PSA: Using VPNs in Blade & Soul Might Get You Permanently Banned by NCSOFT

An NCSOFT spokesperson has issued the following statement:
We are investigating the affected accounts and will update everyone involved in their support tickets. Our stance on VPN/WTFast is that we don’t support it, however we don’t ban accounts based on sole VPN usage even if players who use them do so at their own risks.

Further explanation reveals that somewhere around 50 people were banned for various “suspicious” characteristics, including using a VPN from outside the United States. This was performed mistakenly thinking they were Blade & Soul gold sellers or others looking to exploit the economy. NCSOFT is now taking measures to unban these legitimate accounts provided they contact customer service.

We recommend avoiding VPNs for the time being while gold sellers flood the servers, especially if you live outside the United States.

[ORIGINAL STORY]: Within five days of Blade & Soul becoming available on official North American servers, more than a hundred players have reported that they’ve been permanently banned from the game. With no explanation provided by NCSOFT, these players insist that they’ve done nothing wrong to break the terms of service, leading to discussions on forums and social media regarding the cause.

Although these players didn’t cheat or exploit the game, they do share one thing in common: they all used virtual private networks (VPN).

One of the banned players who goes by the name TheCrimsonMerc has started a Reddit thread that has quickly become one of the most popular in the sub-Reddit’s history. Within the post are more than 140 comments, and more importantly screenshots of a conversation TheCrimsonMerc had with a member of the NCSOFT Support Team regarding his permanent ban. It goes as follows:

Following this conversation the community has come to the conclusion that NCSOFT forbids VPNs when playing Blade & Soul, and will terminate any account caught using one. It doesn’t just ban a player from Blade & Soul, either. It goes a step further and bans their entire account, rendering all purchases and characters across its library of games such as WildStar, Lineage 2, and Aion obsolete.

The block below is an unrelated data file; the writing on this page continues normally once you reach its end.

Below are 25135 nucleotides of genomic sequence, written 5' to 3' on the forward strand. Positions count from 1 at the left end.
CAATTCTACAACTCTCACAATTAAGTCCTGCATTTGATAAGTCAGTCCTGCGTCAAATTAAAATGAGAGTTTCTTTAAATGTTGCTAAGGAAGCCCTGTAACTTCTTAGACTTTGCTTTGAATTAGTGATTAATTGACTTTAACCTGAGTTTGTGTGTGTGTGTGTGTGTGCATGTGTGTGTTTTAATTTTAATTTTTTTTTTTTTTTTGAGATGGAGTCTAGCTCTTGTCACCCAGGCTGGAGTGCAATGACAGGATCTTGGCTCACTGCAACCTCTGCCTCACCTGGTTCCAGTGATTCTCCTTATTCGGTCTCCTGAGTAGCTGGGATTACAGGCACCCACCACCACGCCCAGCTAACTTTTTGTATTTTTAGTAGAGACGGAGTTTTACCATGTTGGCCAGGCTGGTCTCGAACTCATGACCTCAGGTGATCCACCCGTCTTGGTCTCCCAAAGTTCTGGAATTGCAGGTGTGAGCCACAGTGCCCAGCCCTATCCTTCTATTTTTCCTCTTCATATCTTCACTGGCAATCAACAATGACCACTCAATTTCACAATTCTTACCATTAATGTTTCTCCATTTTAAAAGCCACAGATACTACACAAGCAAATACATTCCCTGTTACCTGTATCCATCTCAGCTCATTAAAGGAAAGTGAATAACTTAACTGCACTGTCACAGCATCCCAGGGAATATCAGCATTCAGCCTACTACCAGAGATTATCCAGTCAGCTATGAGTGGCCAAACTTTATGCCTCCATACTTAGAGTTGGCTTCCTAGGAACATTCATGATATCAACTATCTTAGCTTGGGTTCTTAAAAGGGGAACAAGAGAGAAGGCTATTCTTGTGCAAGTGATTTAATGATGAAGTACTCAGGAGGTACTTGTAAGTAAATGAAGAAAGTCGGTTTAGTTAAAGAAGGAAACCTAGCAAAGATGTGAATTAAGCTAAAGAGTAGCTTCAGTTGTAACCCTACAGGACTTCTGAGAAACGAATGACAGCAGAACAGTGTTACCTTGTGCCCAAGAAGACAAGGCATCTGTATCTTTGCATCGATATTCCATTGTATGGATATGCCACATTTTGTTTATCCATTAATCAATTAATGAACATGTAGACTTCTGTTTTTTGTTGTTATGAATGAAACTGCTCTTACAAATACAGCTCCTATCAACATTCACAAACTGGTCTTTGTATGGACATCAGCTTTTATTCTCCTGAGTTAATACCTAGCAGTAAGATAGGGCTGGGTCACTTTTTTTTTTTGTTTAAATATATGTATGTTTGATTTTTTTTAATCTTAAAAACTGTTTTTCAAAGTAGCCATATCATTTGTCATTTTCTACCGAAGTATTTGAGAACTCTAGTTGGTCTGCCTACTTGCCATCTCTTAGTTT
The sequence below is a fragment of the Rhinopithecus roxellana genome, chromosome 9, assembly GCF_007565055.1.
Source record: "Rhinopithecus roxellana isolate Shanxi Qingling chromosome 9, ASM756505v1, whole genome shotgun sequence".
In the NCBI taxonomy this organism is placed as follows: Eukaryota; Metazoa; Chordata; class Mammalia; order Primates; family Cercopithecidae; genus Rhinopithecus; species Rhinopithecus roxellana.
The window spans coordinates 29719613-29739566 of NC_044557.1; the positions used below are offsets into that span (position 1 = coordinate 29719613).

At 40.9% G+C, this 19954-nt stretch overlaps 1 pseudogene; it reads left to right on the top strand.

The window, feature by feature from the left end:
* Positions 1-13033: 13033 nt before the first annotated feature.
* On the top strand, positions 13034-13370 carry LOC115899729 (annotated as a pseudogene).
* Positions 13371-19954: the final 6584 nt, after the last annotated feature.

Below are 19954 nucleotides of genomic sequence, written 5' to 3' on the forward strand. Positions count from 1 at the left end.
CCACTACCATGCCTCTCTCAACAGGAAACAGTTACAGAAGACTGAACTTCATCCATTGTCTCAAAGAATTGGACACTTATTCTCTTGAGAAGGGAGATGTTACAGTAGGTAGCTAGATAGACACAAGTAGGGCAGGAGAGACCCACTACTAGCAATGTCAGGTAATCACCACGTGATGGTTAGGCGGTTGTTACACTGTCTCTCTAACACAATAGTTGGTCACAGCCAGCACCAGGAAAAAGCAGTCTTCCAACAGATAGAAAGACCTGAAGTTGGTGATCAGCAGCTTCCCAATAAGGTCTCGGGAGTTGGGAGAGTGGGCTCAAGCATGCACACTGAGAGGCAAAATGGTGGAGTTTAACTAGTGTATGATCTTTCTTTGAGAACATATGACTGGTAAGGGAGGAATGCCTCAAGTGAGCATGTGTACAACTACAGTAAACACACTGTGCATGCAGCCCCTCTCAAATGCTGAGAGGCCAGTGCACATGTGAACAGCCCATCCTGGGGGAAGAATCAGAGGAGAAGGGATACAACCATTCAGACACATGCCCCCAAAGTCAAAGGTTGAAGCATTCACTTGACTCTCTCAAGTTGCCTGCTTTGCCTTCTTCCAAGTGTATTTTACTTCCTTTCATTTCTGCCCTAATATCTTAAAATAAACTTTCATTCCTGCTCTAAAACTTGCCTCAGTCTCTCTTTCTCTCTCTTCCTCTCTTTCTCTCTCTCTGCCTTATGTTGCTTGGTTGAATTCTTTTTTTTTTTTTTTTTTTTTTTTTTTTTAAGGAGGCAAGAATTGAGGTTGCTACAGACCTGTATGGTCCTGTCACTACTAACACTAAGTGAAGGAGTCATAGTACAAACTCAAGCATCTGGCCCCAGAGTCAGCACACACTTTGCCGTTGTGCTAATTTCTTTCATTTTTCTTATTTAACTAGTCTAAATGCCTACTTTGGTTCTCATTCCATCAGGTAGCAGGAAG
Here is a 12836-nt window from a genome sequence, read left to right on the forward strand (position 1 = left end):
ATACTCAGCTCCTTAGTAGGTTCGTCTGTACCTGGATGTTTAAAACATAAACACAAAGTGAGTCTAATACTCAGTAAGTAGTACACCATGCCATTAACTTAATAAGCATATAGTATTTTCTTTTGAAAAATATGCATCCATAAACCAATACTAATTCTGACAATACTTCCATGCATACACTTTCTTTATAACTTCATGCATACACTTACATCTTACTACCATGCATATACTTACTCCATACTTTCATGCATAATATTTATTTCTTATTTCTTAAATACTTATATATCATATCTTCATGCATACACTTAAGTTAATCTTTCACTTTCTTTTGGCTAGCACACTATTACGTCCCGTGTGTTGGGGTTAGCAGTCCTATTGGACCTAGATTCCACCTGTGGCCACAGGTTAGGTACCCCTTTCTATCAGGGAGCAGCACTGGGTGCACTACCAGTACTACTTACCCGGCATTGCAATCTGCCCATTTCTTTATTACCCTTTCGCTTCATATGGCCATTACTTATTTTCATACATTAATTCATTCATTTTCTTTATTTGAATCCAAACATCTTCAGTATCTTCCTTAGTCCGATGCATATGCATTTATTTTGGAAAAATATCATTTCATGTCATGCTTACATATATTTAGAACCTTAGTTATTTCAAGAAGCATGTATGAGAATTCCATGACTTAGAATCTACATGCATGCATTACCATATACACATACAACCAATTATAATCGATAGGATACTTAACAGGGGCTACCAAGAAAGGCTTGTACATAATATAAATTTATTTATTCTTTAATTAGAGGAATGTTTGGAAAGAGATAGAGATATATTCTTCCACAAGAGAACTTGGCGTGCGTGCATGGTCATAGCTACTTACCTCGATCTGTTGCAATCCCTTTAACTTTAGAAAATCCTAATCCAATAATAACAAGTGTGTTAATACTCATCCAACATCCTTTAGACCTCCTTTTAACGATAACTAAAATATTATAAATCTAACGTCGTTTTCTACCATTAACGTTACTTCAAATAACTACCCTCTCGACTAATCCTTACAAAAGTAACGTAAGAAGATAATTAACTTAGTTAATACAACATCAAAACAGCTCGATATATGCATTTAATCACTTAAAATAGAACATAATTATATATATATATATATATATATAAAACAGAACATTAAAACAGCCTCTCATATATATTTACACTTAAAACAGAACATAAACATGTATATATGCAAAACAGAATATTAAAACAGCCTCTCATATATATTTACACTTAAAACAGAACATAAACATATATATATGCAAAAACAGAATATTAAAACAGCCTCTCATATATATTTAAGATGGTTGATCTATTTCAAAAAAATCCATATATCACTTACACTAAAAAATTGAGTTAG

For those unfamiliar, VPNs are a way to re-route your connection to a server. In my case, I have to use a VPN while playing Final Fantasy XIV since my default route goes through an L3 hosted router that increases my latency by a significant amount before reaching the Montreal-based server farm. Without a VPN my ping sits at around 190ms and pushes even higher during primetime, resulting in significant lag, especially when I’m playing on my Ninja which relies on fast-paced Mudra skills. Using WTFast resulted in my ping dropping by more than half, allowing me to play the game with much faster inputs, leading to a better quality of life and higher DPS. I now refuse to play Final Fantasy XIV without a VPN. It’s that significant.

In other words, VPNs aren’t the devil, but NCSOFT thinks they are.

Blade & Soul is an MMO that relies strongly on a fast connection with low latency due to its fighting-style combat system. For players with bad routes, and those who live far away from the Houston-based server farm, VPNs provide the only means for achieving optimal performance. Players from Australia and South America in particular have quickly turned to tools like WTFast to make the game experience enjoyable. Unfortunately, they’ve come to find out a harsh truth.

In an effort to assist these players, a Reddit user by the name of spiritstone did the dirty work of reading through the entire Blade & Soul User Agreement and Rules of Conduct. He came to the following conclusion:

1. there is no trace of even a mention towards mere networks or underlying communications between a client’s machine to the service whether by hardware or software,
2. except where that communication either is explicitly created or maintained by some software that is not the game client, i.e. it acts like a user from the perspective of the service {8.i.iv.},
3. except where that communication is commercial, including from a commercial center outside of North America or the European Economic Area {8.h.ii.}.

Put simply, NCSOFT is serving a punishment of the tallest order to people who aren’t breaking the rules as they are written.

This sequence of events has painted a negative image on NCSOFT and its customer service just days after the long-awaited Western launch of its hit game. And if there’s anything to be learned from other MMOs of the recent past, it’s that even the smallest mistakes can result in a game struggling to remain popular outside the initial launch window. This is a moment in Blade & Soul’s history that NCSOFT should take very seriously.

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